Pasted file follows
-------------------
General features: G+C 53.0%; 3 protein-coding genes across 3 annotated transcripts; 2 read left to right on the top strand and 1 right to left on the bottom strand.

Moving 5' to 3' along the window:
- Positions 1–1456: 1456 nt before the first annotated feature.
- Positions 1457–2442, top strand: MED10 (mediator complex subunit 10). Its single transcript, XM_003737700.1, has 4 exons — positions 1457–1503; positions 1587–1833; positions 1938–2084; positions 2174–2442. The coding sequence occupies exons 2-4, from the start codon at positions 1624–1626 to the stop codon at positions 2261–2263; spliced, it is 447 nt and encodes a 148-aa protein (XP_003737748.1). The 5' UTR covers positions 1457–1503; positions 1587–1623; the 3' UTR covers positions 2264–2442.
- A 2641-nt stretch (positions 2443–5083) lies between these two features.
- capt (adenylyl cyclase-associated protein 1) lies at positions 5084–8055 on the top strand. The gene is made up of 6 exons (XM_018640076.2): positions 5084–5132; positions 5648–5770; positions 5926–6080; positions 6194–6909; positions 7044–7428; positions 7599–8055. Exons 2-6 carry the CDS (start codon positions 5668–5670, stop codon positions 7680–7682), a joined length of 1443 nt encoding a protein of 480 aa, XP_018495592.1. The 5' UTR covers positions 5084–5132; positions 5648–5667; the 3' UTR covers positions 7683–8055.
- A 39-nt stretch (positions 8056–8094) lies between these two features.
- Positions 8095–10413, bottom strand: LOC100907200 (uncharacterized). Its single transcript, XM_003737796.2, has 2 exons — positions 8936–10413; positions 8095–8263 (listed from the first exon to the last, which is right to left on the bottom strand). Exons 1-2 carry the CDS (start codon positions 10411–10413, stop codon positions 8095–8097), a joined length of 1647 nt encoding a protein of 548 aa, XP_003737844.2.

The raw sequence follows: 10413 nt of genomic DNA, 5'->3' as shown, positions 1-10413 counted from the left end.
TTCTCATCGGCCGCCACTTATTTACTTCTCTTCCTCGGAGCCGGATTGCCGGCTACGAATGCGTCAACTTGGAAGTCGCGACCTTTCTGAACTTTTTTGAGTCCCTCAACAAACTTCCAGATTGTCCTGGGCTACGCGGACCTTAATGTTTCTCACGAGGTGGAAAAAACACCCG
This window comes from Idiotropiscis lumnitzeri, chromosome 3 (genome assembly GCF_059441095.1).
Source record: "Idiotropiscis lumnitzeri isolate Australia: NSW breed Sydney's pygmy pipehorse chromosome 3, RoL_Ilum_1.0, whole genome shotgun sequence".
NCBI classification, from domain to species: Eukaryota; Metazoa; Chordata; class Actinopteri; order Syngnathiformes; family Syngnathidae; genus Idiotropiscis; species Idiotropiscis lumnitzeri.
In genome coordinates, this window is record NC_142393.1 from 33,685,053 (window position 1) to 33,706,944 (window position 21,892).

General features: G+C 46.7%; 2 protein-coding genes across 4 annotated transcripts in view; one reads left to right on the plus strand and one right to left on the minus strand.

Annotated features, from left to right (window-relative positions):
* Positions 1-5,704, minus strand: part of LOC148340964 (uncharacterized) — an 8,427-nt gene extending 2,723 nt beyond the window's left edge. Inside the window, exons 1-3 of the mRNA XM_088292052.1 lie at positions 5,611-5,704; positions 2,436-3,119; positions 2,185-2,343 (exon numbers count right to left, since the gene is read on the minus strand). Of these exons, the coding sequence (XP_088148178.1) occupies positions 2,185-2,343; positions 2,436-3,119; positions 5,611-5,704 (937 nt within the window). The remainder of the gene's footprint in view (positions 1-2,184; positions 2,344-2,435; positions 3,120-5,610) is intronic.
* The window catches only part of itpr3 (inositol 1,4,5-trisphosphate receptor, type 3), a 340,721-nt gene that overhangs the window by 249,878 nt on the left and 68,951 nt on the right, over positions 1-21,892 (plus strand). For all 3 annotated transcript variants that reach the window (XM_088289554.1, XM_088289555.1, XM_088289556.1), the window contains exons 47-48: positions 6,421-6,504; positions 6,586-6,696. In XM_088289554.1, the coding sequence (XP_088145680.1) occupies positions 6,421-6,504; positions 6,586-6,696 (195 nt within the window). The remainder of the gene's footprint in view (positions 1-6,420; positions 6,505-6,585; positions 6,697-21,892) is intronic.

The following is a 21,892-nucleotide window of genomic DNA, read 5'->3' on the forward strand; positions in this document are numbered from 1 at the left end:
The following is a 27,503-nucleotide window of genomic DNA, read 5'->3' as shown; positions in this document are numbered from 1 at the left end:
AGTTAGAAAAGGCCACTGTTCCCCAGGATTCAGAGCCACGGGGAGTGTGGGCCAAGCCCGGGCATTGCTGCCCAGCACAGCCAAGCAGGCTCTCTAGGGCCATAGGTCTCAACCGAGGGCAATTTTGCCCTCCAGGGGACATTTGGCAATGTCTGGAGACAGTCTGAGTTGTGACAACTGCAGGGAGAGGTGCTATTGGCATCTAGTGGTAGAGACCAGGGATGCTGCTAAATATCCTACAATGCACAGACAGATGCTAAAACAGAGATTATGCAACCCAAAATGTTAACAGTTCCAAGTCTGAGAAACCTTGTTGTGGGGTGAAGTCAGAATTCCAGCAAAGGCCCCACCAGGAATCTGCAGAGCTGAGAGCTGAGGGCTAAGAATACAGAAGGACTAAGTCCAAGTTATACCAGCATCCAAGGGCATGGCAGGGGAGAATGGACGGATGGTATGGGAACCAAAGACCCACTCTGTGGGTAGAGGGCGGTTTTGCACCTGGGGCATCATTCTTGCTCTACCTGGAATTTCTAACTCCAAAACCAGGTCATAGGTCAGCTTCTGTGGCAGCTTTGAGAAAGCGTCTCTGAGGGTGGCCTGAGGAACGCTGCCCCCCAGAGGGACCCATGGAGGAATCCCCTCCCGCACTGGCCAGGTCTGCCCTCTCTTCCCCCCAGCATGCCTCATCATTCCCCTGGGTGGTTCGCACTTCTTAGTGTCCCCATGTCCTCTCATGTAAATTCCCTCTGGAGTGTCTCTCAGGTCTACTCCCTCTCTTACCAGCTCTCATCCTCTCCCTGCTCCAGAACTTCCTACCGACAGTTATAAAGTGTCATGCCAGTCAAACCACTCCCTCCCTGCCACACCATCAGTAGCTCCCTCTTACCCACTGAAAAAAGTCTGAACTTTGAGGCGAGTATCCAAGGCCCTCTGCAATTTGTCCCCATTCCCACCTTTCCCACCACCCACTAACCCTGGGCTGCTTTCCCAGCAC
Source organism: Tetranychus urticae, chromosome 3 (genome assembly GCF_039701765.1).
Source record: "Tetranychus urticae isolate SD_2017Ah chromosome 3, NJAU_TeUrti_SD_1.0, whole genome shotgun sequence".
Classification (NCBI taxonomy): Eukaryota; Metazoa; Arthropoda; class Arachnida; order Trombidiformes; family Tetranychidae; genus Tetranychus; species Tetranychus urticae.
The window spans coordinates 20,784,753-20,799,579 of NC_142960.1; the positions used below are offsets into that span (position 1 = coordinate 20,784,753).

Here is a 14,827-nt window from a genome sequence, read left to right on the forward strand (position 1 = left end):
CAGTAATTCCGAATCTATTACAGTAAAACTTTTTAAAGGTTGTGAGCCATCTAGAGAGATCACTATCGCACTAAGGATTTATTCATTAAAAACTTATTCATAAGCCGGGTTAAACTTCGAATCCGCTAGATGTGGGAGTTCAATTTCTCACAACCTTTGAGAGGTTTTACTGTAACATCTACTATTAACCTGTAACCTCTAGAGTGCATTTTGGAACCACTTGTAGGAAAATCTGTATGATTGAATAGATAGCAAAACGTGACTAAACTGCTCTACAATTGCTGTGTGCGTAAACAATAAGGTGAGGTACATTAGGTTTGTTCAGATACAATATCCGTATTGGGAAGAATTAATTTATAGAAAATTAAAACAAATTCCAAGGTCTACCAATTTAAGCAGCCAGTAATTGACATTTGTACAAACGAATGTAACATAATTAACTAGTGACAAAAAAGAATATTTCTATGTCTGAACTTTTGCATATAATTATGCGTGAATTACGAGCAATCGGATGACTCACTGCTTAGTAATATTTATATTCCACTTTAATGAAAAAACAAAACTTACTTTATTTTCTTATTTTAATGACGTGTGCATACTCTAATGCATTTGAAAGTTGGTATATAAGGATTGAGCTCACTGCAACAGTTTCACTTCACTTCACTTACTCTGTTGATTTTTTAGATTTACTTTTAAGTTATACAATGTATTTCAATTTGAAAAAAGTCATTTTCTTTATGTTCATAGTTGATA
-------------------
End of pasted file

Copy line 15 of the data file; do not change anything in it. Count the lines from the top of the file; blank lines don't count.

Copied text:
General features: G+C 46.7%; 2 protein-coding genes across 4 annotated transcripts in view; one reads left to right on the plus strand and one right to left on the minus strand.